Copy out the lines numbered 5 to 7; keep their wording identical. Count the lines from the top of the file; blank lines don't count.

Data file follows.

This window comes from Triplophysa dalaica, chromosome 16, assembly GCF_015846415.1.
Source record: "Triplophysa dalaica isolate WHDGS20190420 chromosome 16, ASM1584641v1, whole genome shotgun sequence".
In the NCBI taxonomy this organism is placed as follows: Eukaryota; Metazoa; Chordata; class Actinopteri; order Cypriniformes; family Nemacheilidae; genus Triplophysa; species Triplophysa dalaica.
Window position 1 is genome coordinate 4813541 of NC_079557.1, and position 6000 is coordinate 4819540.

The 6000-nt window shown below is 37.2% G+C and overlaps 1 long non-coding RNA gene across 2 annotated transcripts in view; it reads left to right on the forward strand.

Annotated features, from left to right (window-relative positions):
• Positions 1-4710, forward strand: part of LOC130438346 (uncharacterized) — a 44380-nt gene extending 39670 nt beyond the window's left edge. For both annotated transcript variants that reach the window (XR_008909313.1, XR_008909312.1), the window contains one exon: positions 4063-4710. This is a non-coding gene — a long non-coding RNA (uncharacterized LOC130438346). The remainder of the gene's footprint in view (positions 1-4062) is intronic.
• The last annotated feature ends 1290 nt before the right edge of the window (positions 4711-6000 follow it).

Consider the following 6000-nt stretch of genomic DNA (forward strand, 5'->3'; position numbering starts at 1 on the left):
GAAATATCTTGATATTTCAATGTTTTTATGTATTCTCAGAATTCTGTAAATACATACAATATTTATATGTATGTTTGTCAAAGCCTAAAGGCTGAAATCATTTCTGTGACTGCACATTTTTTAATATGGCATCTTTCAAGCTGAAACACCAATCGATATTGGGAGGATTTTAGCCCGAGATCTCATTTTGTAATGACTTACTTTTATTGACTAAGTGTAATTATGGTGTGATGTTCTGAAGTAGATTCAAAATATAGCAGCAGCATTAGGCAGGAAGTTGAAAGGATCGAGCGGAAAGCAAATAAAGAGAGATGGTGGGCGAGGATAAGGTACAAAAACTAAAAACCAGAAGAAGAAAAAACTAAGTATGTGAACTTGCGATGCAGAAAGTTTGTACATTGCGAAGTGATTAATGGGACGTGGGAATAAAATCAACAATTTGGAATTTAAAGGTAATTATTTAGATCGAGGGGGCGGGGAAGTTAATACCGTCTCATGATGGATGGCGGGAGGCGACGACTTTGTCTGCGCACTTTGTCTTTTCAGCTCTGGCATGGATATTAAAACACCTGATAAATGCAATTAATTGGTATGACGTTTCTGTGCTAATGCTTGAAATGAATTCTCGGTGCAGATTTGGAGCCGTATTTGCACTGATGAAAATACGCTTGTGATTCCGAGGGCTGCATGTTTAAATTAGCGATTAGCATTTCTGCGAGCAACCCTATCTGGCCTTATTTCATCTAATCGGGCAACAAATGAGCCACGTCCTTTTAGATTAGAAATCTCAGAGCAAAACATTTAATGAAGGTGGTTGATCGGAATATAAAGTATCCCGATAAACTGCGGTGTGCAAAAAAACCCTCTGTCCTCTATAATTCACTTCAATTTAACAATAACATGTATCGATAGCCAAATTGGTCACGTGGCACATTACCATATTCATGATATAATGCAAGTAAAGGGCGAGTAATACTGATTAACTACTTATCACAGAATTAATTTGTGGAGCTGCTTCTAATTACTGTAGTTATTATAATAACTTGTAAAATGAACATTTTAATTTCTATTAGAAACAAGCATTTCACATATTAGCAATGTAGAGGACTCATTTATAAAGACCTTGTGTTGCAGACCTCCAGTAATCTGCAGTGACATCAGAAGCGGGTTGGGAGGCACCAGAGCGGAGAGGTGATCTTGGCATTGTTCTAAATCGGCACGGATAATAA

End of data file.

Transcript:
The 6000-nt window shown below is 37.2% G+C and overlaps 1 long non-coding RNA gene across 2 annotated transcripts in view; it reads left to right on the forward strand.

Annotated features, from left to right (window-relative positions):
• Positions 1-4710, forward strand: part of LOC130438346 (uncharacterized) — a 44380-nt gene extending 39670 nt beyond the window's left edge. For both annotated transcript variants that reach the window (XR_008909313.1, XR_008909312.1), the window contains one exon: positions 4063-4710. This is a non-coding gene — a long non-coding RNA (uncharacterized LOC130438346). The remainder of the gene's footprint in view (positions 1-4062) is intronic.